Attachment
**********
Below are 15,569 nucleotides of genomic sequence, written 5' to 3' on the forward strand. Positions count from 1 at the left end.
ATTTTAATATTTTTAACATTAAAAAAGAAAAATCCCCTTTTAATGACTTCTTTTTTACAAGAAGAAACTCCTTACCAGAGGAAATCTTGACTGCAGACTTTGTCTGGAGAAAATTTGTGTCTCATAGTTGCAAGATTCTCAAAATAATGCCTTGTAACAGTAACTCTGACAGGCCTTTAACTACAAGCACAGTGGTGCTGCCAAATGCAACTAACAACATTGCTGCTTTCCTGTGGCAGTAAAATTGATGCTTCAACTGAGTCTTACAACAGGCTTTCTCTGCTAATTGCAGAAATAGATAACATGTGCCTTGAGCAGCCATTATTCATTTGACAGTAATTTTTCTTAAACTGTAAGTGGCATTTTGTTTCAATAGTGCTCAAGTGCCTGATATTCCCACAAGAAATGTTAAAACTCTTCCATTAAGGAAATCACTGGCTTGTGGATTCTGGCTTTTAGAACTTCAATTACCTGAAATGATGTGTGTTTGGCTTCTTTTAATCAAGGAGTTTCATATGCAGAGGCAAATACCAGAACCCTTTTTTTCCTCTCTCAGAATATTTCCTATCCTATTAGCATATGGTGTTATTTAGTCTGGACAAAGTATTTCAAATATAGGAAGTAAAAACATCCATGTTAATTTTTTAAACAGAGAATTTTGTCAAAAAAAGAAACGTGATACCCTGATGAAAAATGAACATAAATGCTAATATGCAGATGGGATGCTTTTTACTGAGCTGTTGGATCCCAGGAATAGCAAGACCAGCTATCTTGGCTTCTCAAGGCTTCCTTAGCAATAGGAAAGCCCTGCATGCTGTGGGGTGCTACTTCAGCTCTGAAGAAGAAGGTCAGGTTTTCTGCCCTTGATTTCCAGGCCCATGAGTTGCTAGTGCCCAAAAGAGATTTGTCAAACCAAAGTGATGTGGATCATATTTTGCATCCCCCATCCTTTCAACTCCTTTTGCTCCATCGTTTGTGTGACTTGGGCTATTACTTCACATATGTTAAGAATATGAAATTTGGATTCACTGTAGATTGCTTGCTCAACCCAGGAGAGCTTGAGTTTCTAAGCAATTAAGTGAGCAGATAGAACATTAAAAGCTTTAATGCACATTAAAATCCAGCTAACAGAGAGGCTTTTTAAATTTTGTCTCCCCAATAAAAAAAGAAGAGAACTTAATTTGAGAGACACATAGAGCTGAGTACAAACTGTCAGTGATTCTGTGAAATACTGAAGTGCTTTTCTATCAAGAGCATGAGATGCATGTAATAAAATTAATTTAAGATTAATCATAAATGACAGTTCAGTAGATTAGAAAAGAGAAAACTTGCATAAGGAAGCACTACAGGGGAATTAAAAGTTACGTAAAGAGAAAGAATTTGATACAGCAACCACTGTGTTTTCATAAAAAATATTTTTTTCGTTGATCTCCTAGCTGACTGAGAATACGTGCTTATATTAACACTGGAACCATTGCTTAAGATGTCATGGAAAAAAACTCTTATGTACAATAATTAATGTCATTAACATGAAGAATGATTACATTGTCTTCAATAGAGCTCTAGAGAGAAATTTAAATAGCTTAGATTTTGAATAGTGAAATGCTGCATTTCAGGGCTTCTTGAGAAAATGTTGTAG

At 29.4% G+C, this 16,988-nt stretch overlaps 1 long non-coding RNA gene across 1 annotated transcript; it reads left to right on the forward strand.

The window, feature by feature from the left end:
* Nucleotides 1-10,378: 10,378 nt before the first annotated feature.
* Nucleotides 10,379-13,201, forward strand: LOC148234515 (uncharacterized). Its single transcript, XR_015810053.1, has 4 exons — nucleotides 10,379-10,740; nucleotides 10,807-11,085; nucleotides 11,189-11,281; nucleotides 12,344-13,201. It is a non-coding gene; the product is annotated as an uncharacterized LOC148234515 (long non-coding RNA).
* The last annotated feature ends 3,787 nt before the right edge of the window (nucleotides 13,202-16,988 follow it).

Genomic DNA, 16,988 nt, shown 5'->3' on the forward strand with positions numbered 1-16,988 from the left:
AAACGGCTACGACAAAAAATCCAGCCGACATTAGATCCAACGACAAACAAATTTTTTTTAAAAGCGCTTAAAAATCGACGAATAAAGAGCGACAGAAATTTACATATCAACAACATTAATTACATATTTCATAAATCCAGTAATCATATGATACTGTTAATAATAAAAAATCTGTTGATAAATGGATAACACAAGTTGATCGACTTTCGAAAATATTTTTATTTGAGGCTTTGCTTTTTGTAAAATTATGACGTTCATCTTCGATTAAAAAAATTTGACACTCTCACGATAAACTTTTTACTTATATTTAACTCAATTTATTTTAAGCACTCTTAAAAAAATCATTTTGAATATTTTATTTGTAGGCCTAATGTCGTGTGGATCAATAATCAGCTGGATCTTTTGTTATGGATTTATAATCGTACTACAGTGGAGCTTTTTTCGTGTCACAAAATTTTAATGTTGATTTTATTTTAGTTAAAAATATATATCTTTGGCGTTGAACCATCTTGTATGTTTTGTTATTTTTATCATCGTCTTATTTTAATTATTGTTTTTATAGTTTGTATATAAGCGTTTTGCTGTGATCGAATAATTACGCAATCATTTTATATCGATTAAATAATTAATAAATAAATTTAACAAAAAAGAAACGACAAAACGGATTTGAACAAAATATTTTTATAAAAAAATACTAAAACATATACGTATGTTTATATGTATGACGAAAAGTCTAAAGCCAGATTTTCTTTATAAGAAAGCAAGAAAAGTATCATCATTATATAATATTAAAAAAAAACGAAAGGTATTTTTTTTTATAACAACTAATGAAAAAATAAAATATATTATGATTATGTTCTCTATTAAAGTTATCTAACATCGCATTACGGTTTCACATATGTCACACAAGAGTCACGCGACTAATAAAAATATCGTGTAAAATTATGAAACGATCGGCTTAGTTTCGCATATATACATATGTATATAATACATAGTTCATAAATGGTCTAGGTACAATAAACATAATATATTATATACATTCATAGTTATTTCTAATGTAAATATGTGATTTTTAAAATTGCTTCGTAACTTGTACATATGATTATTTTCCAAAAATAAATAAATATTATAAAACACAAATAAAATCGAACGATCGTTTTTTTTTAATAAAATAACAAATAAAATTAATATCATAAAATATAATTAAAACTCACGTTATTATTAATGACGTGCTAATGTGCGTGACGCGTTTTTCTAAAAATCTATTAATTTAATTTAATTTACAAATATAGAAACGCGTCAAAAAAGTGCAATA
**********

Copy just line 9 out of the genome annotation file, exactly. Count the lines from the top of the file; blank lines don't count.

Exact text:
AAACGGCTACGACAAAAAATCCAGCCGACATTAGATCCAACGACAAACAAATTTTTTTTAAAAGCGCTTAAAAATCGACGAATAAAGAGCGACAGAAATTTACATATCAACAACATTAATTACATATTTCATAAATCCAGTAATCATATGATACTGTTAATAATAAAAAATCTGTTGATAAATGGATAACACAAGTTGATCGACTTTCGAAAATATTTTTATTTGAGGCTTTGCTTTTTGTAAAATTATGACGTTCATCTTCGATTAAAAAAATTTGACACTCTCACGATAAACTTTTTACTTATATTTAACTCAATTTATTTTAAGCACTCTTAAAAAAATCATTTTGAATATTTTATTTGTAGGCCTAATGTCGTGTGGATCAATAATCAGCTGGATCTTTTGTTATGGATTTATAATCGTACTACAGTGGAGCTTTTTTCGTGTCACAAAATTTTAATGTTGATTTTATTTTAGTTAAAAATATATATCTTTGGCGTTGAACCATCTTGTATGTTTTGTTATTTTTATCATCGTCTTATTTTAATTATTGTTTTTATAGTTTGTATATAAGCGTTTTGCTGTGATCGAATAATTACGCAATCATTTTATATCGATTAAATAATTAATAAATAAATTTAACAAAAAAGAAACGACAAAACGGATTTGAACAAAATATTTTTATAAAAAAATACTAAAACATATACGTATGTTTATATGTATGACGAAAAGTCTAAAGCCAGATTTTCTTTATAAGAAAGCAAGAAAAGTATCATCATTATATAATATTAAAAAAAAACGAAAGGTATTTTTTTTTATAACAACTAATGAAAAAATAAAATATATTATGATTATGTTCTCTATTAAAGTTATCTAACATCGCATTACGGTTTCACATATGTCACACAAGAGTCACGCGACTAATAAAAATATCGTGTAAAATTATGAAACGATCGGCTTAGTTTCGCATATATACATATGTATATAATACATAGTTCATAAATGGTCTAGGTACAATAAACATAATATATTATATACATTCATAGTTATTTCTAATGTAAATATGTGATTTTTAAAATTGCTTCGTAACTTGTACATATGATTATTTTCCAAAAATAAATAAATATTATAAAACACAAATAAAATCGAACGATCGTTTTTTTTTAATAAAATAACAAATAAAATTAATATCATAAAATATAATTAAAACTCACGTTATTATTAATGACGTGCTAATGTGCGTGACGCGTTTTTCTAAAAATCTATTAATTTAATTTAATTTACAAATATAGAAACGCGTCAAAAAAGTGCAATA